You’ve met Dan Hilliard. In this excerpt he has has an epiphany, although he does not quite recognize it at the moment:

One day as he was taking attendance, he noticed that Sam, who sat in the middle of the middle row, was absent. Sam had never missed class. As he wondered, a streak of sunlight crossed Sam’s desk. Slowly, Dan stepped forward, hesitated, and then moved towards Sam’s seat. He sat down, remaining still and pensive. His students began to whisper to each other but soon became quiet. As he slowly looked around, he saw them looking at him—and at each other. He felt them behind him, as well. Occasionally, he had moved the desks into a horseshoe, but his students were used to seeing his face, and except for those sitting in the front row, saw only the backs of the heads of peers. Now they were looking at one another, wondering what their teacher was about to do. (He had surprised them before.) But Dan remained quiet and pensive.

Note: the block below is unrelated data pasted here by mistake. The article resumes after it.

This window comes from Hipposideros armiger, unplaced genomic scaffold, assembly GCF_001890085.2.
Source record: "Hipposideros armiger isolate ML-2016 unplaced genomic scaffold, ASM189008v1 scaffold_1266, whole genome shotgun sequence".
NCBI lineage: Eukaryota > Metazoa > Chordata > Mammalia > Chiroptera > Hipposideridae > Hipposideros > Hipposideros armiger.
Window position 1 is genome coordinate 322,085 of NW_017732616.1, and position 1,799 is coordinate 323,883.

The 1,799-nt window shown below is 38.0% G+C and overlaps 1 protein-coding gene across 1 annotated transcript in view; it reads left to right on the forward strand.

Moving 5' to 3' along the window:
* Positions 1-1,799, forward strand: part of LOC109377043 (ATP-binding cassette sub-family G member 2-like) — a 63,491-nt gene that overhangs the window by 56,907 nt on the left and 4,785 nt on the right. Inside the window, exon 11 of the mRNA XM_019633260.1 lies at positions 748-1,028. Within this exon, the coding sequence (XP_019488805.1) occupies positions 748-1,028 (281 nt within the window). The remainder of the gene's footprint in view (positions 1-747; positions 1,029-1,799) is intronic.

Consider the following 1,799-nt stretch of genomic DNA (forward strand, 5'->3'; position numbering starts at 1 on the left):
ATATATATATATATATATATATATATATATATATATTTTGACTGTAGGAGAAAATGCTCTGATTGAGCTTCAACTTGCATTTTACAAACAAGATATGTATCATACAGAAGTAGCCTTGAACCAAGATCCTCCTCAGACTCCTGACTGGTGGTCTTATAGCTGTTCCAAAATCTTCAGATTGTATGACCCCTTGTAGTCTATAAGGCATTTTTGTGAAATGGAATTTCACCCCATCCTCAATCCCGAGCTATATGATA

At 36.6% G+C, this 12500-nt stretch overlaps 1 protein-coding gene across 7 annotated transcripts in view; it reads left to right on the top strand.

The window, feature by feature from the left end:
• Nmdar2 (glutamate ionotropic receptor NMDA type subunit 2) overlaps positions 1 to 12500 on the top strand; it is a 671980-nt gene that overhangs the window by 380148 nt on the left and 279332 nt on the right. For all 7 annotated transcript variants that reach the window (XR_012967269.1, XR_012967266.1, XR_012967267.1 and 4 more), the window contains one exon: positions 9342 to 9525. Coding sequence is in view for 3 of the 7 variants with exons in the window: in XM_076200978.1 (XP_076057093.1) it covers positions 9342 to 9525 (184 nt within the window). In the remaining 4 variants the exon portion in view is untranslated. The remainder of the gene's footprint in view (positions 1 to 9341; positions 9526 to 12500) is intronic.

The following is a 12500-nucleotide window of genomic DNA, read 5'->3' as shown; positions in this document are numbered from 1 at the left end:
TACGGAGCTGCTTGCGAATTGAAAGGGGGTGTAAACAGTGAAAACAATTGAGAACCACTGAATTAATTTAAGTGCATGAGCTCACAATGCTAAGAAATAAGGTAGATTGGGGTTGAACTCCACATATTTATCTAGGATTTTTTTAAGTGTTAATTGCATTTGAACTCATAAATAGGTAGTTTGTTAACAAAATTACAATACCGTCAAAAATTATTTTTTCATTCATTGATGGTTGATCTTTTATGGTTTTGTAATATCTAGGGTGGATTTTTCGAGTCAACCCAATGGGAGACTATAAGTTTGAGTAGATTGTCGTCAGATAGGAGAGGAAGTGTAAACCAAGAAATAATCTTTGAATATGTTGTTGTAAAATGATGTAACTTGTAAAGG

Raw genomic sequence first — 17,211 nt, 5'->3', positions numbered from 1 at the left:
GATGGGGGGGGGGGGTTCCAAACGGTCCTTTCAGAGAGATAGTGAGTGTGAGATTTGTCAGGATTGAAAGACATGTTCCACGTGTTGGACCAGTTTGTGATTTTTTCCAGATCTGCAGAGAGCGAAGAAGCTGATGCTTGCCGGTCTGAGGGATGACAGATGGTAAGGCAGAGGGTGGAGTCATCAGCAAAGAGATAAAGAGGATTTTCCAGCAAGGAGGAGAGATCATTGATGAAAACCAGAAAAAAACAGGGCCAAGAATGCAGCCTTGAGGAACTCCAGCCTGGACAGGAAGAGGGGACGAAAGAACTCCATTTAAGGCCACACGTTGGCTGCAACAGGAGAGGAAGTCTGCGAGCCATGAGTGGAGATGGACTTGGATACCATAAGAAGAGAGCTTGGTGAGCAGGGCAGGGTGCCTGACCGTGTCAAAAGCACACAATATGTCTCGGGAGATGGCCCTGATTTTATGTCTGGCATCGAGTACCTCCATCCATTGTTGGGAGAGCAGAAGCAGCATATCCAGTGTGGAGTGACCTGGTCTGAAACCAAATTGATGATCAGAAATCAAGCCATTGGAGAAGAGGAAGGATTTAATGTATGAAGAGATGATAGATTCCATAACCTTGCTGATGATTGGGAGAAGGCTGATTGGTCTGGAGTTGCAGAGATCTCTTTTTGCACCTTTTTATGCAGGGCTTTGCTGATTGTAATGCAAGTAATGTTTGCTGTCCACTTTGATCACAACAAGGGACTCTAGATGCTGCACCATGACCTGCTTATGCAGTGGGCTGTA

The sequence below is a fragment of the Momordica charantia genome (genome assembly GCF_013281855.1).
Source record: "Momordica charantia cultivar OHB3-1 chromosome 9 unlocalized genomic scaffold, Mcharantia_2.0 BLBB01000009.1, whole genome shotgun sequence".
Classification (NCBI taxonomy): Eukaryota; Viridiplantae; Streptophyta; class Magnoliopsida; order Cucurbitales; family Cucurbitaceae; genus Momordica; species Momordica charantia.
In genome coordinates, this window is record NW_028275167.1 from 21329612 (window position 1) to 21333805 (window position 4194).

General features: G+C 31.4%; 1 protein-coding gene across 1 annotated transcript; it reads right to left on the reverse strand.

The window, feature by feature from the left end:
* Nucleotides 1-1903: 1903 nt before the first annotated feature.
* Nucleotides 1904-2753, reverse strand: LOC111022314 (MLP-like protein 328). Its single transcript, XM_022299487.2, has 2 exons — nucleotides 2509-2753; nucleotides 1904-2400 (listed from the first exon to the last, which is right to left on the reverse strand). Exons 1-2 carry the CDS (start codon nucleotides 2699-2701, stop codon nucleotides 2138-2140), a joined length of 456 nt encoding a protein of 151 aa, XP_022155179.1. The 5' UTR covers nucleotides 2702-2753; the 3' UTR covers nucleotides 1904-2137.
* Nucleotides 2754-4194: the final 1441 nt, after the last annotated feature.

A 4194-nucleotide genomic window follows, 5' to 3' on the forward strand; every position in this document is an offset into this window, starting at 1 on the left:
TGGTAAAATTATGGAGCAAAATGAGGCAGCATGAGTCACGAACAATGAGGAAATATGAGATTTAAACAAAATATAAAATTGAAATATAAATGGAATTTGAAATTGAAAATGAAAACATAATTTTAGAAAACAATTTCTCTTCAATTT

After a few minutes, he asked a question. Later, when telling the story, he could not remember the question, but it was one that he asked to encourage discussion. After a long minute, Mary responded. Instead of restating her idea and elaborating, Dan remained quiet. After another silence, Peter commented on Mary’s point, which alerted several others. After a few minutes, Rebecca asked Mr. Hilliard for his thoughts. As he was about to launch forth, he hesitated. Then, he asked another question. The discussion resumed and soon broke up into small-group conversations.

For Dan’s full story, purchase Teaching from the Middle of the Room: Inviting Students to Learn (Stetson Press, 2010) from Amazon.com.

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